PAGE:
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I downloaded a free ebook on Amazon last week. It looked like it might be cute. Well.

More than cute, I'd say. Jarda and I are reading it aloud, one chapter at a time. It starts with a fistfight between Jesus and Peter, the apostle, in a hip Portland coffee house. So far we have had some pretty good discussions about the tone (zippy-quick and semi-serious) and setting (cool Portland, where our daughter used to live--we visited and liked it very much).

Here's the Amazon description:

Imaginary Jesus is an hilarious, fast-paced, not-quite-fictional story that’s unlike anything you’ve ever read before. When Matt Mikalatos realizes that his longtime buddy in the robe and sandals isn’t the real Jesus at all, but an imaginary one, he embarks on a mission to find the real thing. On his wild ride through time, space, and Portland, Oregon, he encounters hundreds of other Imaginary Jesuses determined to stand in his way (like Legalistic Jesus, Perpetually Angry Jesus, and Magic 8 B…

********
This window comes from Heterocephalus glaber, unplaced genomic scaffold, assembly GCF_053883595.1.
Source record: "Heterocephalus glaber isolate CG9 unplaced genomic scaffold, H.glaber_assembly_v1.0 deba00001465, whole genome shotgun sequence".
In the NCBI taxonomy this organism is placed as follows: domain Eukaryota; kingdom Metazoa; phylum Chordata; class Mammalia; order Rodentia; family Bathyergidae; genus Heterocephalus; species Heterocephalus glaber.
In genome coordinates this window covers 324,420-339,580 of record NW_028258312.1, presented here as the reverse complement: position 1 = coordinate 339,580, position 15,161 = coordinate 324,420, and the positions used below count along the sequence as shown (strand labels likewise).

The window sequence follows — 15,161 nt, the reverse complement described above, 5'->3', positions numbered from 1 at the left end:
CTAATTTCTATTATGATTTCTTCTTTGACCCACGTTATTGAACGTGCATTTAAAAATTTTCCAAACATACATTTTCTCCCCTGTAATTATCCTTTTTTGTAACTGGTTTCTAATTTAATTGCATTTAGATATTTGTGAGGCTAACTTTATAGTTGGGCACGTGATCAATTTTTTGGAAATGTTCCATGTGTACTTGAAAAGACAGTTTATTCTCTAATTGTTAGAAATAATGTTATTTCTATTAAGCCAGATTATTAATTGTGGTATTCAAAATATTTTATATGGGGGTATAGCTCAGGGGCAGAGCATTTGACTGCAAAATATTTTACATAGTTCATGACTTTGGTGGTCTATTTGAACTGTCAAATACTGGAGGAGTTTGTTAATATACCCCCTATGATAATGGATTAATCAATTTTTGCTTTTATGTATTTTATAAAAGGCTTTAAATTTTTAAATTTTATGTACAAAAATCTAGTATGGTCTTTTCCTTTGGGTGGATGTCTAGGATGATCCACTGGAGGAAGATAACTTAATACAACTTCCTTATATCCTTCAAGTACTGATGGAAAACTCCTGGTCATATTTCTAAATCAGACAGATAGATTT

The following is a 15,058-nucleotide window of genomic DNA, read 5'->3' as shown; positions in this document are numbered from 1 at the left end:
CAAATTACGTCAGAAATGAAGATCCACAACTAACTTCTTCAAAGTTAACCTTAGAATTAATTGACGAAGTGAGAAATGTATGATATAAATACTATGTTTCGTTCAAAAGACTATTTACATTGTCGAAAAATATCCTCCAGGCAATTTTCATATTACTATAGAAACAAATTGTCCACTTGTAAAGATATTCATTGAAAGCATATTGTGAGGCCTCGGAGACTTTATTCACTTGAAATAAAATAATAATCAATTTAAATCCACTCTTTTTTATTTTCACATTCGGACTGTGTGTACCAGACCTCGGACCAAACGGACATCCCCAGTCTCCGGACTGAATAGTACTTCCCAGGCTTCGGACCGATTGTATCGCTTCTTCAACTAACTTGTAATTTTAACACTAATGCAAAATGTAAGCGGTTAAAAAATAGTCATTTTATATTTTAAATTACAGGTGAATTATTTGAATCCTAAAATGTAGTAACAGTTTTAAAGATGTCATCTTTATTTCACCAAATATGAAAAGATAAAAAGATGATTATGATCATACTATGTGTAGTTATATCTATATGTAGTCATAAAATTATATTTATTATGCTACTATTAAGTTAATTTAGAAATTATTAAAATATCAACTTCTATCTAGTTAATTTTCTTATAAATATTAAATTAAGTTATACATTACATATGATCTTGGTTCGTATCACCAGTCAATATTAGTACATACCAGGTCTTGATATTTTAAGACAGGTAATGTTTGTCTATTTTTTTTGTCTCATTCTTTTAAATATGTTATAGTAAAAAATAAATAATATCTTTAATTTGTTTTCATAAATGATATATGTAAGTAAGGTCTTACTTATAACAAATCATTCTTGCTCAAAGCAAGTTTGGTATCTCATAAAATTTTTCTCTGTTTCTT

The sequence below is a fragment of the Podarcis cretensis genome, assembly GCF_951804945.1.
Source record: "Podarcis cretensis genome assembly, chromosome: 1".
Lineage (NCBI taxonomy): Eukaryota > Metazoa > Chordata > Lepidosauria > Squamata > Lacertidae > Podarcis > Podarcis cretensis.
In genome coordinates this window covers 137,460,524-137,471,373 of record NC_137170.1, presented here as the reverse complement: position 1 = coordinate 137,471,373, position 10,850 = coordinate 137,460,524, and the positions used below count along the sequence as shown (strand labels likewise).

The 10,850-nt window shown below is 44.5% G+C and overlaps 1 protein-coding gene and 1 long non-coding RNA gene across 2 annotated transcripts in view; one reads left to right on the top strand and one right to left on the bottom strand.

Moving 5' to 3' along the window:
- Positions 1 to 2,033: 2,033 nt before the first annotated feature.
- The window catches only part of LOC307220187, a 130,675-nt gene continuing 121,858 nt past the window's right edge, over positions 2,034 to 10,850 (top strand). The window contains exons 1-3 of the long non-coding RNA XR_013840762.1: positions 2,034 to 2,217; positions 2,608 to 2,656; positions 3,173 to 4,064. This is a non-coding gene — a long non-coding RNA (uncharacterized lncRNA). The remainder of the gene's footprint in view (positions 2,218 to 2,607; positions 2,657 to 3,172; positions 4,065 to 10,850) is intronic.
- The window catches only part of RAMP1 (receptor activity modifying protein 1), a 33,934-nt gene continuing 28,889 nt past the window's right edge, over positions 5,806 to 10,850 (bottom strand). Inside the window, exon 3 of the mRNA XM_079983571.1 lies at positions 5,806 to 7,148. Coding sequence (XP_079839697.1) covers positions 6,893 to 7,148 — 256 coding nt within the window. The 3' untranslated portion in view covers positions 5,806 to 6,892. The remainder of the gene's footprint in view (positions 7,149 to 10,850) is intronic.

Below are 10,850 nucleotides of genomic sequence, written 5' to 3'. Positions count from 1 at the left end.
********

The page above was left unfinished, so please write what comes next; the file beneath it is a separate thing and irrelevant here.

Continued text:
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Sometimes you have a project that just doesn't come together easily. Our book in progress, 21st CenturyChristianity, is such a project.

During our 2012 planning meetings, Jarda and I decided to finish the book this year. We first envisioned this book in 2008, and wrote about half of it before realizing that it was not the book we really wanted to write. We put it aside while working on 21st Century Jobs, the book we published in 2009.

I think that the problem with 21st Century Christianity is that the topic is too vast, yet too limited at the same time. We can't come up with a narrative that will lead us into the book. The drafts so far have had these less-than-successful qualities:

1. too factual, too dry, and so data-driven that the book will be outdated by the time we publish it.

2. too opinionated, ending up as a diatribe that doesn't even interest us, let alone anyone else.

3. too general and sweeping, covering centuries of complex history in a few paragraphs, disto…